Nature controls the chemical reactivity of metalloproteins by varying the number, identity, and geometry of the coordinating amino acids in the protein active site. Our current understanding of how and why these variations lead to functional changes is rather limited, significantly inhibiting progress in the field of molecular medicine. The overall objective of this project is to understand the structure-function relationships in di-iron carboxylate enzymes, which catalyze a diversity of biologically important chemical reactions despite considerable similarities in their active site configurations. To accomplish this goal, we will computationally design, experimentally produce, and comprehensively characterize a series of small, unnatural model proteins in which the number, identity, and geometry of the iron- coordinating amino acids are systematically varied. Our scaffold of choice is DFsc, a member of the due ferri family of de novo designed di-iron carboxylate proteins in which two iron atoms are coordinated by a combination of histidine and carboxylate residues within a self-assembling four-helix bundle. DFsc is well-folded, thermodynamically stable, and catalytically active. Recently, the chemical reactivity of this protein was altered from phenol oxidation to N-hydroxylation by the addition of a single active site histidine residue and three supporting mutations. Building on this prior work, we aim to (1) create new model proteins with additional active site carboxylate residues to explore the H2O2 vs. O2 preference in rubrerythrins, (2) create new model proteins with increased His/carboxylate ratios in the active site to determine the electronic and functional consequences of increased charge, and (3) investigate the influence of the His/carboxylate ratio on the metal-binding preferences of our de novo protein models. At the conclusion of these studies, we will have gained molecular-level insight into the structure-based factors that control biological oxidation. Our results will provide a foundation for the future development of new and improved biomimetic catalysts and protein-based therapeutic agents.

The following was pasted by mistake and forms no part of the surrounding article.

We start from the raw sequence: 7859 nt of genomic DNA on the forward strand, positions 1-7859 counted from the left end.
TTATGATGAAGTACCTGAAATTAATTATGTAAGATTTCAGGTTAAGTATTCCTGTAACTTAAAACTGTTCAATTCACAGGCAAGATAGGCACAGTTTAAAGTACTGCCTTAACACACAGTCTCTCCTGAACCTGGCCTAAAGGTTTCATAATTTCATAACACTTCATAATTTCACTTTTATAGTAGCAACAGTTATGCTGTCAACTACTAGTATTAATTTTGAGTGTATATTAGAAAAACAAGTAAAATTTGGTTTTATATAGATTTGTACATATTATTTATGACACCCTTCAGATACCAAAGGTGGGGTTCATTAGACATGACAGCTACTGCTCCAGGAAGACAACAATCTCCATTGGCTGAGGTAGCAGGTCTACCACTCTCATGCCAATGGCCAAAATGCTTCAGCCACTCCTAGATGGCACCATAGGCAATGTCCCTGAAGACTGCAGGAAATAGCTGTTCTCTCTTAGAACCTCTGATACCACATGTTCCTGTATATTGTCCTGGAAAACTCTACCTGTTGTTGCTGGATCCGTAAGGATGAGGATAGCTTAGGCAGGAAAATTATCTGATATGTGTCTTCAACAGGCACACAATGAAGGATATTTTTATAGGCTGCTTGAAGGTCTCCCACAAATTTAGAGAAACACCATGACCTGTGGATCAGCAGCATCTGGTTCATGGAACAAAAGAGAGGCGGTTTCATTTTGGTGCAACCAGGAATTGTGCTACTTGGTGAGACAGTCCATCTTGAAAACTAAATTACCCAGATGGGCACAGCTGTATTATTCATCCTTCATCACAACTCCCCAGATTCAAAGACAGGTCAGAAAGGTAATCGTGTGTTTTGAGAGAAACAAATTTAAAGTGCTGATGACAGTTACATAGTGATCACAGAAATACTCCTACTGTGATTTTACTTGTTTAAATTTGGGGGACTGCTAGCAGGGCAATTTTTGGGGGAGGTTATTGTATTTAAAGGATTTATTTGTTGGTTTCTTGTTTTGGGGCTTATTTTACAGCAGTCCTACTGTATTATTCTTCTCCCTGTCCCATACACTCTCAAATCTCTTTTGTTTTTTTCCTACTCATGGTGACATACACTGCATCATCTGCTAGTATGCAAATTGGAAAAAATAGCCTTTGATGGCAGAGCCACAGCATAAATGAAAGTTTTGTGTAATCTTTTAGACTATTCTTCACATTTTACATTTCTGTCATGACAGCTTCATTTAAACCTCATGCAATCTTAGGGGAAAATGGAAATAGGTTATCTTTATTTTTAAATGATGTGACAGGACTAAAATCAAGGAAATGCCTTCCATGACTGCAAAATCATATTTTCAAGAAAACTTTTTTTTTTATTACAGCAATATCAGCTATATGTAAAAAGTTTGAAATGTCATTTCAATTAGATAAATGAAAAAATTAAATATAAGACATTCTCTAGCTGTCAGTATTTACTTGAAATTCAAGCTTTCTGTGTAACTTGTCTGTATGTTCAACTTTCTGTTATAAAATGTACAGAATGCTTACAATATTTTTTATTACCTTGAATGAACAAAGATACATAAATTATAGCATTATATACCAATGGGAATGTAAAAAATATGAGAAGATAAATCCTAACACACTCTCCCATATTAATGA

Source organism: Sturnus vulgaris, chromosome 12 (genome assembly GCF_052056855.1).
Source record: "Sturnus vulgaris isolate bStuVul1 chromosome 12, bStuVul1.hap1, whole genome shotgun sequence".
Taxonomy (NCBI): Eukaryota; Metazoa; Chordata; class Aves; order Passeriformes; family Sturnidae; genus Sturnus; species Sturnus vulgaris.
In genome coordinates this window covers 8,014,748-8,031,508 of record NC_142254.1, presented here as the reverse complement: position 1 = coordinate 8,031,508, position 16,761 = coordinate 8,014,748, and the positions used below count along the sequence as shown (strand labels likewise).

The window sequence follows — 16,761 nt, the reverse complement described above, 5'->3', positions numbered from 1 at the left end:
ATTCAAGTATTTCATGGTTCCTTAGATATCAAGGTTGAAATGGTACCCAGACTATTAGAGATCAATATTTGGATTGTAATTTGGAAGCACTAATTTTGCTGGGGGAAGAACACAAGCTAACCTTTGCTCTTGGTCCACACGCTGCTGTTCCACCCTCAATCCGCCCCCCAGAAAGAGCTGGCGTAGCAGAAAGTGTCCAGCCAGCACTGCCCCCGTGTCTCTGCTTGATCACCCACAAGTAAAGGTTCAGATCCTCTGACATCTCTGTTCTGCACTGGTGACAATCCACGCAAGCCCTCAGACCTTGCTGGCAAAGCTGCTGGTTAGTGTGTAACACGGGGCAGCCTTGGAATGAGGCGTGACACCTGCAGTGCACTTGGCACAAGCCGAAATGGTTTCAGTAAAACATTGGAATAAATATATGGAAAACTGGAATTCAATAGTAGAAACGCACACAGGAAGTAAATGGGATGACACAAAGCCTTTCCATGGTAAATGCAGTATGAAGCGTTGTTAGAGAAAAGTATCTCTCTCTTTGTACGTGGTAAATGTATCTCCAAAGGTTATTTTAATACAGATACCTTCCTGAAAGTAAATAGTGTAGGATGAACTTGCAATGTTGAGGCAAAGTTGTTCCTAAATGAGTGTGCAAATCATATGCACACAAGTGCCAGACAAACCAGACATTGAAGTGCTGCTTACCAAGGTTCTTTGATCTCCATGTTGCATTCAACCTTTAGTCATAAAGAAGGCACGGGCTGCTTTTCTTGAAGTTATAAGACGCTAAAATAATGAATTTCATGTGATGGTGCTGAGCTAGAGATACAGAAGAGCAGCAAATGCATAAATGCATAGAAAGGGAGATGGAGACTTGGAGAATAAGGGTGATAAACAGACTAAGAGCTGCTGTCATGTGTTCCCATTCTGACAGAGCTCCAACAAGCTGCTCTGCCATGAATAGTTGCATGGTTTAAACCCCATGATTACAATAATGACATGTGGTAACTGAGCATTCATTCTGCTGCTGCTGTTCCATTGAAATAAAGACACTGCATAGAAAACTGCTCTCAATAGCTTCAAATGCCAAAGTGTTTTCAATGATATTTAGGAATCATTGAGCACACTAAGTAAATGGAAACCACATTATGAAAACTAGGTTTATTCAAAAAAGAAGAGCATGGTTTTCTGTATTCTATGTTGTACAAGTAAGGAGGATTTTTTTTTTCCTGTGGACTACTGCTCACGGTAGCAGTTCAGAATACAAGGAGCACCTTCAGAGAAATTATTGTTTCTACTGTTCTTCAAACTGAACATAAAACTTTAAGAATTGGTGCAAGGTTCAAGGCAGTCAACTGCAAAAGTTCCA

Metal ions play key roles in the structure and function of nearly half of all known proteins, yet we have only a basic understanding of how nature optimizes the metal-protein interactions to carry out a particular chemical transformation. As disease states often arise when these carefully controlled interactions are disrupted, it is essential that we understand the connections between sequence, structure, and function in metalloproteins. The creation and characterization of small model proteins of several iron-containing enzymes will allow us to explore these connections in a controlled and systematic manner, and could eventually lead to the development of new protein-based therapeutic agents.